The Far Middle episode 70 is dedicated to a pair of NFL defensive greats: Hall of Famers Ernie Stautner and Sam Huff. Nick calls Stautner the best defensive lineman of his era and discusses his one-of-a-kind toughness. And Nick notes Sam Huff’s unique family lineage to Nick’s company history and points out a certain assistant coach who was key to convincing Huff to stay in the NFL during his rookie-year training camp.Stautner played most of his career for the Pittsburgh Steelers in Pennsylvania, and Huff was from West Virginia—states representing the heart of the Marcellus and Utica Shale natural gas plays. Huff was also the first NFL player to appear on the cover of Time magazine. These connections funnel into an exploration of how academia and the media often cut corners, compromise standards, and collaborate to present very misleading impressions of targeted entities, industries, or things like the domestic natural gas industry. Specifically, Nick examines Yale researchers using statistical modeling to suggest natural gas development causes childhood cancer—a headline-grabbing finding that contradicts their previous research that relied on actual data measurement.  Nick transitions to offering three observations on the Manti Te’o Netflix documentary, “Untold: The Girlfriend Who Didn't Exist.” Nick’s biggest takeaway relates back to the media, how they were fooled, fell in love with the Te’o story, and how they could’ve discovered the story was a hoax much earlier if they had applied the most basic of journalistic standards. Next, Nick presents an interesting look at American household income when you normalize the data (i.e., deducting taxes paid and adding transfer payments received). “There’s income equality, not income inequality, across 60% of the U.S. population,” says Nick. Nick closes with a few comments on the lack of self-awareness by "eco-warriors," highlighting a recent speech by Harrison Ford.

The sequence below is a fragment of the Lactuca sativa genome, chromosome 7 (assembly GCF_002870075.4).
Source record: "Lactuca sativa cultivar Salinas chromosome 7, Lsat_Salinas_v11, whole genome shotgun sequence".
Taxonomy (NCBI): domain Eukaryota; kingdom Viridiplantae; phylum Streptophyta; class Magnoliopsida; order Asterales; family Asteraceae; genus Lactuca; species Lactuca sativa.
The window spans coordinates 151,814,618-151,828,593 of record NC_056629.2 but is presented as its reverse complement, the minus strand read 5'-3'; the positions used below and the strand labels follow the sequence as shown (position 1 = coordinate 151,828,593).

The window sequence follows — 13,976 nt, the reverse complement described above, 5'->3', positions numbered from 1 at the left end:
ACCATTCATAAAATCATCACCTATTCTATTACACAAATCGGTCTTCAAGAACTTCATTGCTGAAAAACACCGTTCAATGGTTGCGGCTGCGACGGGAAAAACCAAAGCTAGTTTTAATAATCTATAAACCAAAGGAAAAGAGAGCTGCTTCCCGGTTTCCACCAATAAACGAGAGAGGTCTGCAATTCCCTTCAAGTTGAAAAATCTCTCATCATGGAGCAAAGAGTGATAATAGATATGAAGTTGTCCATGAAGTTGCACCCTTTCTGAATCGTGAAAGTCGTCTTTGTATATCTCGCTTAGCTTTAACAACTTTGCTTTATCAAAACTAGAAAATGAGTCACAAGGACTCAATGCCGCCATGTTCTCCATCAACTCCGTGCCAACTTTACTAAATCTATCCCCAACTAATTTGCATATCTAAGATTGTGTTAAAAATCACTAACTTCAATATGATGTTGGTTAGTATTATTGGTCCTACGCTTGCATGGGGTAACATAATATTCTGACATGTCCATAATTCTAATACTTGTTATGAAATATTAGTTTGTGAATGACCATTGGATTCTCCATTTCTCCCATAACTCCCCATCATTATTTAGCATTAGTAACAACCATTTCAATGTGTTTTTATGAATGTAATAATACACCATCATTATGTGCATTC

Perpetual Change
Sep 14 2022
Perpetual Change
The Far Middle episode 69 celebrates the 69-win NBA season by the 1971-72 Los Angeles Lakers, a record for victories in a season that would stand until the 72 wins by Michael Jordan and Scottie Pippen’s 1995-96 Chicago Bulls team. The Lakers' star-studded lineup (including Wilt Chamberlain, Elgin Baylor, Pat Riley, and Jerry West) not only won the NBA championship that year but also 33 straight games—a record that stands today. Staying in the late 60s and early 70s era, Nick discusses the final years of Pablo Picasso’s life, a colorful and expressive point in the artist’s perpetual changing career when he was massively prolific. Also at that time, in 1969, French writer Henri Charrière published Papillon, which Nick highly recommends. The book would be made into a movie starring Steve McQueen and Dustin Hoffman the year after the Lakers' 69-win championship season. And just as critics panned Picasso’s works at the end of his career, they similarly panned Papillon’s screen adaptation. Nick says to be your own expert when it comes to film and literature. Nick then transitions into an overview of the CNX Foundation Mentorship Academy, which is nearing the start of its second year. Nick describes the Academy’s mission, its first year, and an exciting summer that most recently included a cookout with prospective second-year students. Follow Academy updates at nickdeiuliis.com and at cnx.com.   Staying on education, Nick next discusses students, parents, and taxpayers finally starting to hold colleges accountable for the quality of education delivered during the pandemic. Nick closes with a one-of-a-kind, multi-part Far Middle connection going back to the early 1970s and linking Papillon, Pablo Picasso, and “winging-it.”